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Common space possibilities.
AUTHORBruce A. Cholst and Mary L. Kosmark
Turning idle space into an income-producing, quality-of-life-enhancing area can be a win-win arrangement for your entire building.
Just as magicians pull rabbits out of hats, some boards can pull profit from adversity.
Consider this: several years ago one of our co-ops discovered that its building’s foundation was settling. Large areas of the property, including a swath of stairwell space covering the entire height of the tower, required bracing and shoring in order to stabilize the edifice. One of these stairwell shafts abutted the ten A-line apartments’ kitchens and the D-line’s master bedrooms. During the course of massive structural repair to the stairwell area, the board realized that the space could be finished and partitioned with walls, floors, and ceilings and then leased to A- and D-line shareholders for use as extra pantry and closet space. The board also realized that once the cellar space situated at the base of the stairwell was shored up it could also be finished and converted into storage rooms and bicycle racks that could be rented out to all the tenants.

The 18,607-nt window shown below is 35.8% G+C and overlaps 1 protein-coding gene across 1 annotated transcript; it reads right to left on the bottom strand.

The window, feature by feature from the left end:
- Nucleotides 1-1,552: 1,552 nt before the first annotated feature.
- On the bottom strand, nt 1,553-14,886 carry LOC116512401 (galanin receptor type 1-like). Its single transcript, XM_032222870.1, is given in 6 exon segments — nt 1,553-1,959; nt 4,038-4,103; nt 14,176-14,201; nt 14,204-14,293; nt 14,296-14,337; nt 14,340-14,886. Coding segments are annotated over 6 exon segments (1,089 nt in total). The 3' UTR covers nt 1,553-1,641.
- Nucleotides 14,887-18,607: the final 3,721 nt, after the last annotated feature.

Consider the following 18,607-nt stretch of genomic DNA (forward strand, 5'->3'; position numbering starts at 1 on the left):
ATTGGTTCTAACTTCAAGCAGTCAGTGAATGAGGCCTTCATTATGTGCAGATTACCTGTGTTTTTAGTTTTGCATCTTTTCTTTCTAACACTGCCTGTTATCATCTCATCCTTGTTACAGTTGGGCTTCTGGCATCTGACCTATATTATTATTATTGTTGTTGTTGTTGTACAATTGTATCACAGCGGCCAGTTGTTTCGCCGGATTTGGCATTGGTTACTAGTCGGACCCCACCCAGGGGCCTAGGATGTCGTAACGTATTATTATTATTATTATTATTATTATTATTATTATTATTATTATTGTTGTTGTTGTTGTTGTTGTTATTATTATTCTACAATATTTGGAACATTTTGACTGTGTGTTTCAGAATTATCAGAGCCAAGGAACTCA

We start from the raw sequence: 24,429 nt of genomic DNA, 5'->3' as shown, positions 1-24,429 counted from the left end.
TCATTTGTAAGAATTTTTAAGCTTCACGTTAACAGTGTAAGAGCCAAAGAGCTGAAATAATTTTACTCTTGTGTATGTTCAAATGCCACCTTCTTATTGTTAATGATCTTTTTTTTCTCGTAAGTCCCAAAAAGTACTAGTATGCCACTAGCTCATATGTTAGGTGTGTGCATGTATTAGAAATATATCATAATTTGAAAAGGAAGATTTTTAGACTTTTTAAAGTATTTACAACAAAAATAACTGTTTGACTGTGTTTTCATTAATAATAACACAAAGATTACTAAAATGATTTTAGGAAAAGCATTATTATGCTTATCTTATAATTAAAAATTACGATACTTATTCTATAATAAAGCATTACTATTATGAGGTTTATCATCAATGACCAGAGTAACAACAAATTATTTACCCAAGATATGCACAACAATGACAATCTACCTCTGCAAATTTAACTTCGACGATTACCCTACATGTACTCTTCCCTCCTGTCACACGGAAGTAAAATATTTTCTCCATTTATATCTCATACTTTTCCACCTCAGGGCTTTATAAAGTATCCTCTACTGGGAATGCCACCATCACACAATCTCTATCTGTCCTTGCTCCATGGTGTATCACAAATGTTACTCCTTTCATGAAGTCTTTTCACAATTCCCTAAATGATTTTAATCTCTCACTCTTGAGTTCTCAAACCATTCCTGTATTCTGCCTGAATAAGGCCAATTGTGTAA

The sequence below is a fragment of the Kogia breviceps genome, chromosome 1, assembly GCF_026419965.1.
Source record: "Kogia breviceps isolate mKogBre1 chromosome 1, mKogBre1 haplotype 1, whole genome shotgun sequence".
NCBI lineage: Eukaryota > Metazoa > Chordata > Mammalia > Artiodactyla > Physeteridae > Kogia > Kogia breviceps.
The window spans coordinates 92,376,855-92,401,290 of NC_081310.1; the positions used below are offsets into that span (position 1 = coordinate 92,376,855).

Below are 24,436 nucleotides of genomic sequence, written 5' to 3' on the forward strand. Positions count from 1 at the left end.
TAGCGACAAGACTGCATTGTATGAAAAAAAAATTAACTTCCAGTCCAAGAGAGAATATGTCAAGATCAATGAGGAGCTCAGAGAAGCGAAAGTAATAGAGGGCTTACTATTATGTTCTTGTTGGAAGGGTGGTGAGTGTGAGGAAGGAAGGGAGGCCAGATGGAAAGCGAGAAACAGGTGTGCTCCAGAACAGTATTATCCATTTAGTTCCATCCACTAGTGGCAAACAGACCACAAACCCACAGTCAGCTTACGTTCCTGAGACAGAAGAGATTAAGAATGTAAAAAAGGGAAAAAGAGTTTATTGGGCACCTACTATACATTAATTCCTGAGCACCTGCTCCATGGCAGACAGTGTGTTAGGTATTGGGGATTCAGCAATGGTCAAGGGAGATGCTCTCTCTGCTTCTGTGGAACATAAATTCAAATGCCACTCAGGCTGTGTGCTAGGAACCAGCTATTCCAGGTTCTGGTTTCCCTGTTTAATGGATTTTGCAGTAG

Given New Yorkers’ unquenchable thirst for additional storage or recreational space of any kind, and boards’ insatiable appetite for revenue, the concept of turning what had been an idle fallow area into income-producing, quality-of-life-enhancing property proved to be a win-win arrangement for the entire building. Shareholders benefited, not only from the instantaneous enjoyment of additional usable space but also from the enhanced value of their apartments. The 48-unit Brooklyn Heights cooperative obtained an instant cash windfall of roughly $85,000 plus an annual additional $6,600 maintenance stream from the sale of the stairwell space to A- and D-line shareholders. It is also deriving about $9,000 per year in newly found income from the basement storage space. The entire process of converting and selling, including construction, took roughly nine months.
A Universal Concept
This concept can just as easily be applied to the sale or licensing of roof, garden, or hallway space within a building. All that is necessary for such an application is the existence of extra space that would be useful to individual shareholders or unit-owners and has not been allocated to particular apartments under the terms of the building’s offering plan.